From the Daily Reporter (Greenfield):
Q: We missed a school board meeting last night and asked for the meeting notes in order to follow up on a story today. The secretary said the minutes are not finished nor approved, so she would not release any notes or memoranda. I think we’re entitled to some sort of public record from that public meeting now. Am I correct?
A: You are correct. The Open Door Law requires memoranda to be kept during the meeting [IC 5-14-1.5-4(b)] and (c) requires the memoranda to be available within a reasonable period of time after the meeting for the purpose of informing the public of the governing body’s proceedings.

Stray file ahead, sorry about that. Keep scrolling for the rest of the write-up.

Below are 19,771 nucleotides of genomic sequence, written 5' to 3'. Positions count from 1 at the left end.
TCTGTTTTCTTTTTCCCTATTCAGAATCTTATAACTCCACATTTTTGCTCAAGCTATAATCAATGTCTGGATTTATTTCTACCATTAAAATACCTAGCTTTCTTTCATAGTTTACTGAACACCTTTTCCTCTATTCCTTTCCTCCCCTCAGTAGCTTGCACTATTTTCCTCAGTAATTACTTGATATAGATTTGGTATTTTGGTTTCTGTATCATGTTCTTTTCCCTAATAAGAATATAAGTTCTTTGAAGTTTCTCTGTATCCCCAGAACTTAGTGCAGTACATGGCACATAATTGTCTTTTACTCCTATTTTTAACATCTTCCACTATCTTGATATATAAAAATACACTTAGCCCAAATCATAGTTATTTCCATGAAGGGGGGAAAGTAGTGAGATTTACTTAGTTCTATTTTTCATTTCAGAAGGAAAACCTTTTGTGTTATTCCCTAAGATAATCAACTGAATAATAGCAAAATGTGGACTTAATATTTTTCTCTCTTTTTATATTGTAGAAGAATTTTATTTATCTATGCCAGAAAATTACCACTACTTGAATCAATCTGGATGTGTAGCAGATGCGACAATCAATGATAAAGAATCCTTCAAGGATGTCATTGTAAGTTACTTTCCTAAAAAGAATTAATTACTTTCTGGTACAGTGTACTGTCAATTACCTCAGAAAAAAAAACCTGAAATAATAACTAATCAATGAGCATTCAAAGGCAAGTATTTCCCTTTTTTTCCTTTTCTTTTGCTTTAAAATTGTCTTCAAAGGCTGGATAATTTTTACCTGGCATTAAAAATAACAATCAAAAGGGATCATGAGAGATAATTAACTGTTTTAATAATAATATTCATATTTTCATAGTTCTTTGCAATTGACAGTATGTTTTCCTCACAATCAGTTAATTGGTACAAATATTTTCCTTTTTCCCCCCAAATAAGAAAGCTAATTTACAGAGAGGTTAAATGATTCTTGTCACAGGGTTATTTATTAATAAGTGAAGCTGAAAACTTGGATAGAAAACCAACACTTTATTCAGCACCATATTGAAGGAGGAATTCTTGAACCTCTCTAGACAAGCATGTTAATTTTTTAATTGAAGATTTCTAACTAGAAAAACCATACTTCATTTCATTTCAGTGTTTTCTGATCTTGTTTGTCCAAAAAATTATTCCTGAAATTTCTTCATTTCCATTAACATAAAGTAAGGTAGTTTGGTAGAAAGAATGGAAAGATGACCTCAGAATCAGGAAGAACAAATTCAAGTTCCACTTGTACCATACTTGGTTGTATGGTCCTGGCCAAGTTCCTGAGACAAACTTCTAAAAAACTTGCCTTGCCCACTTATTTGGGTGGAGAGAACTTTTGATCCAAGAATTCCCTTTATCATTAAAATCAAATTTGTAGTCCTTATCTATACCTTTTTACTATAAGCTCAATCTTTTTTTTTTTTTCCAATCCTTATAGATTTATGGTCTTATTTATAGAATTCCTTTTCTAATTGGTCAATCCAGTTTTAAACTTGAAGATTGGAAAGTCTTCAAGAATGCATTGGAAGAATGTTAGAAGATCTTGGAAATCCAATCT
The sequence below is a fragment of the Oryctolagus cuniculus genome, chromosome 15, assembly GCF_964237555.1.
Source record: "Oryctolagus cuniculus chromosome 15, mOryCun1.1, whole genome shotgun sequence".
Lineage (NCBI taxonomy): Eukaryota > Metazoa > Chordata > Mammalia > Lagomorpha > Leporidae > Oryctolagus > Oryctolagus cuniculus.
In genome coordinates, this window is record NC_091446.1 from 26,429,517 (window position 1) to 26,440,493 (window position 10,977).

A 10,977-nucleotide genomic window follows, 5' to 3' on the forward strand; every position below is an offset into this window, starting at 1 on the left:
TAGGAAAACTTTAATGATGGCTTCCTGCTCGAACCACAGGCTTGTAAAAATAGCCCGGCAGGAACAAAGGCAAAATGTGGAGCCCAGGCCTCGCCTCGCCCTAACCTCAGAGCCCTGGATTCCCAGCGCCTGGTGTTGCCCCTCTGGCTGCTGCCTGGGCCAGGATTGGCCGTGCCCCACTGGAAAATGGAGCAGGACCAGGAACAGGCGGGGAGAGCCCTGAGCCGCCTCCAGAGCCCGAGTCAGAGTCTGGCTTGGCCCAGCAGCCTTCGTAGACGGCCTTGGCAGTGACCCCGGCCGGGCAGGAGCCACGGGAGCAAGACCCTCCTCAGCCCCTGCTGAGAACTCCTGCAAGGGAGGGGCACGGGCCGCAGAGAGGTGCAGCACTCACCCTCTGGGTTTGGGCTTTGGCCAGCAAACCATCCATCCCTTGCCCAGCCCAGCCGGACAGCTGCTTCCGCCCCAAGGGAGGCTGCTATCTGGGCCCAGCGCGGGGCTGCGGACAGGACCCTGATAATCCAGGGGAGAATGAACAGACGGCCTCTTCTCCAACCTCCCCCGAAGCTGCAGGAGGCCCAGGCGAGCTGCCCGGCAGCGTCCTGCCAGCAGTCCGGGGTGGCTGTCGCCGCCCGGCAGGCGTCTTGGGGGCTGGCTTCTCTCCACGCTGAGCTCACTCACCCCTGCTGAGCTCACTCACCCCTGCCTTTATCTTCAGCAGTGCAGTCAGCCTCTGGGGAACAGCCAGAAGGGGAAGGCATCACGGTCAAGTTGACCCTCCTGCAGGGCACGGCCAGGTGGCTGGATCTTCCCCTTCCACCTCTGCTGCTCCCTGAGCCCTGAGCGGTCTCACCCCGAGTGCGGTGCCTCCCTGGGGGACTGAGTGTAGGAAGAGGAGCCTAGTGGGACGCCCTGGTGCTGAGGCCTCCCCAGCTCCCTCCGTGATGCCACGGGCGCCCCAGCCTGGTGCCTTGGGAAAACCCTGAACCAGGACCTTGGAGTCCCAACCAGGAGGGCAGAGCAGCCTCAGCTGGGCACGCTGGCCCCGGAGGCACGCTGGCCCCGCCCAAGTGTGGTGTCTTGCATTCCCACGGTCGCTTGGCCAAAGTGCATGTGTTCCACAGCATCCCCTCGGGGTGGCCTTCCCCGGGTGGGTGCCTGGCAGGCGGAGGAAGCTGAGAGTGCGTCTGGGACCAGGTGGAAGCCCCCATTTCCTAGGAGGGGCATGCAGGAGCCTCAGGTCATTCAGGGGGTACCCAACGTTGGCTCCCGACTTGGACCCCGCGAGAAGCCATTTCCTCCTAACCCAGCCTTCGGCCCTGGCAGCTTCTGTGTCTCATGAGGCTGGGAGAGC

I would say a reasonable period of time would be the next business day after the meeting unless they are in use preparing the draft of the minutes as you asked to inspect the memoranda.
The Open Door Law also spells out that the minutes, if any, are to be open for public inspection and copying. The public doesn’t have to wait a month until the board approves a version of the minutes.
Keep in mind the memoranda might be a tape recording of the meeting, but it should still be made available for inspection and copying and should contain information required under (b).
Contact Steve Key, HSPA executive director and general counsel, with media law questions at email@example.com or (317) 624-4427.